Why does a "better" violin sometimes sound "worse" to the player?
I started thinking about this when two of my young violin students moved up to the next-size violins. Tuning the new fiddles, I was very pleased. The sound was far better than their previous instruments. The reason was likely twofold: First, bigger violins tend to have better sound because there is more room to resonate. Second, the quality of the instrument was clearly higher. The difference was obvious: they'd gone from scratchbox instruments to violins capable of singing.
So I was a little surprised when one of them announced with a frown, "I don't like this new violin."
Well change is difficult...but that was not it.
"I don't like way it sounds," she said.
Then I recognized the phenomenon. A quality instrument will magnify the good; but it will also magnify the bad. Conversely, the bad violin can be a little bit like the gauze lens that puts a soft focus on the movie star, muting every blemish. Sometimes you don't really want to see all the details that a high-definition image can reveal!
Sometimes a better violin is exactly what a student needs to start stepping it up. It might feel bad at first, to realized how much improvement is needed. But a good violin can help you recognize exactly where those improvements are needed, and how to make them.
Here are some of the specific things that a higher-quality violin may reveal for you, and how:
Clarity: Everything will sound clearer on a better violin, including your intonation, the tidiness of your bow strokes, the accuracy of your string crossings. The only drawback: if you have developed some sloppy habits, the better violin will clearly reflect the imperfections! But the good news is that if you pay attention, a better violin will also help you to discern such problems, allowing you to correct them.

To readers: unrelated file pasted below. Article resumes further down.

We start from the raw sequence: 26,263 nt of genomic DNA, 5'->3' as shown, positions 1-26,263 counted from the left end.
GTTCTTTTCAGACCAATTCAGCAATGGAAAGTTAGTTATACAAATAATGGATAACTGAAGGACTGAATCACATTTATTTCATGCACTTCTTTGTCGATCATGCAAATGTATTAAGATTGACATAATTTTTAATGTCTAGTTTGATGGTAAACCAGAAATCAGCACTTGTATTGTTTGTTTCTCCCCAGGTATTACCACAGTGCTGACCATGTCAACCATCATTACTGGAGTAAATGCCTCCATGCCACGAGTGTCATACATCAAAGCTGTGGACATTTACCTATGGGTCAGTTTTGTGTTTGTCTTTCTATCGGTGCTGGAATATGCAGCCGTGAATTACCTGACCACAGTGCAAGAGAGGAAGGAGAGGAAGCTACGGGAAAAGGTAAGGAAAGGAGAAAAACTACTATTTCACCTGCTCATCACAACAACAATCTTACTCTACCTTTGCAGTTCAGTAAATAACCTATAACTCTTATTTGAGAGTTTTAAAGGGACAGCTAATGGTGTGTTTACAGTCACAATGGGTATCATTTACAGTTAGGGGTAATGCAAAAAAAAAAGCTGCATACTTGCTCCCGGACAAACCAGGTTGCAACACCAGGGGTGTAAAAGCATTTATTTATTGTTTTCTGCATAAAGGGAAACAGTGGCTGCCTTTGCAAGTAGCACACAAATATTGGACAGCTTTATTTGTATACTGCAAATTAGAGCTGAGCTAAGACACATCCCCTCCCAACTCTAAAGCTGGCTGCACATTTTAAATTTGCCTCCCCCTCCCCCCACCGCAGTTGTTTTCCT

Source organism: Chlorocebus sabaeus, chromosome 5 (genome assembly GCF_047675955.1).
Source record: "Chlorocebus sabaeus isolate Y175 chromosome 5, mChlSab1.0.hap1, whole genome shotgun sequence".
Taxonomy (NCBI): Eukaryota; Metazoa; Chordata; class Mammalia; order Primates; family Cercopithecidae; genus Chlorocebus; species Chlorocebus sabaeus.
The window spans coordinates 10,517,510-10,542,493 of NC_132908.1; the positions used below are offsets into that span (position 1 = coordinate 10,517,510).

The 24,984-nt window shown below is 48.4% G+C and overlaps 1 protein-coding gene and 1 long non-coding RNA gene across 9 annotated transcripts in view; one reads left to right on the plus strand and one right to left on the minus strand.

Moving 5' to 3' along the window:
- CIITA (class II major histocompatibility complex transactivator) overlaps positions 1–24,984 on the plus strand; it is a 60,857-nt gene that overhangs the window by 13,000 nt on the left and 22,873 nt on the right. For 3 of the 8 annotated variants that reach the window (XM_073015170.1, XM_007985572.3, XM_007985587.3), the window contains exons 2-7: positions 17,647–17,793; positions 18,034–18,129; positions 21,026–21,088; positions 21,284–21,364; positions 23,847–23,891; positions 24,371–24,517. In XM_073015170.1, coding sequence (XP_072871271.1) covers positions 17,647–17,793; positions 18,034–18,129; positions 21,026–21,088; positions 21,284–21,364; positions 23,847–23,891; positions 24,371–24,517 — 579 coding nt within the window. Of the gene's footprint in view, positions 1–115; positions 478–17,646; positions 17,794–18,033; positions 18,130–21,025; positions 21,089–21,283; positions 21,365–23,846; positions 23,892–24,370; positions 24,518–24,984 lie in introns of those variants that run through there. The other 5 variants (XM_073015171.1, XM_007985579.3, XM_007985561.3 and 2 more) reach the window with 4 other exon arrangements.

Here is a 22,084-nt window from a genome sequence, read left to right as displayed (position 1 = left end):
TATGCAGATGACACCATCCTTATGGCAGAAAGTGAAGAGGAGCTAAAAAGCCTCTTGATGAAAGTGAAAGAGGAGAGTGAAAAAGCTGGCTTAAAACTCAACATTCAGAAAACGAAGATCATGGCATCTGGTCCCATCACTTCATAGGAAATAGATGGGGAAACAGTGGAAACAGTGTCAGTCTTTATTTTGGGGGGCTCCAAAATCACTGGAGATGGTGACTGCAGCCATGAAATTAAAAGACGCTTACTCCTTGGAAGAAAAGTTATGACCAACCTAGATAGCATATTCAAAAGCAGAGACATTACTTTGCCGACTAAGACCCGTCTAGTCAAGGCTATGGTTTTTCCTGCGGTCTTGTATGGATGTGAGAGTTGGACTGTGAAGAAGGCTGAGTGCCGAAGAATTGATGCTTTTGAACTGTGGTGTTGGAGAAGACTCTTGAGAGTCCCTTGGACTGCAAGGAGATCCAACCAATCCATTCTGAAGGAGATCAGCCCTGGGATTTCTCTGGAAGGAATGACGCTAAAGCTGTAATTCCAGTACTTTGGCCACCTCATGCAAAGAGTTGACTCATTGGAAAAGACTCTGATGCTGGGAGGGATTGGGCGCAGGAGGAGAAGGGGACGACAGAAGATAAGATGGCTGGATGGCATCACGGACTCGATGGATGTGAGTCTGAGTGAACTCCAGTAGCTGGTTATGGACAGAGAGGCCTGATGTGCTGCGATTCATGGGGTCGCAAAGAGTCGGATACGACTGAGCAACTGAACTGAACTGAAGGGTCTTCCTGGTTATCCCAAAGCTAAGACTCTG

Resonance: The instrument will ring more. This can help you with your intonation - but it can also make you realize that you have been playing out of tune! Any violin will ring especially well when you play a perfectly in-tune E, A, D or G anywhere on the instrument. The better the instrument, the more this effect is evident, and the more you can "tune in" to your pitch.
Quality of tone: In addition to hearing more resonance, a better violin will produce more "overtones," which are secondary tones produced by any given note. The presence of these contribute to a sense of fullness, richness and character in each note. If you are accustomed to the absence of overtones, you might be disconcerted by their presence and by the "thicker" sound.
Response: You'll hear your notes sound a little faster, and also, a better violin will respond with more clarity to effects such as vibrato, trills, mordents, etc. If you have an under-developed vibrato, it will show. But also, a better violin will reward your efforts at vibrato, which will make a lot more sense to you on a violin that is responding to it.
Craftsmanship: Ideally, a better violin will also serve you better: the pegs will work better, the fittings will be made of materials better than plastic, the instrument will look more attractive, etc. Sometimes it's "just aesthetic" and doesn't directly affect your sound or playing, but these considerations can make it more enjoyable to play, which means you be happy to practice more!
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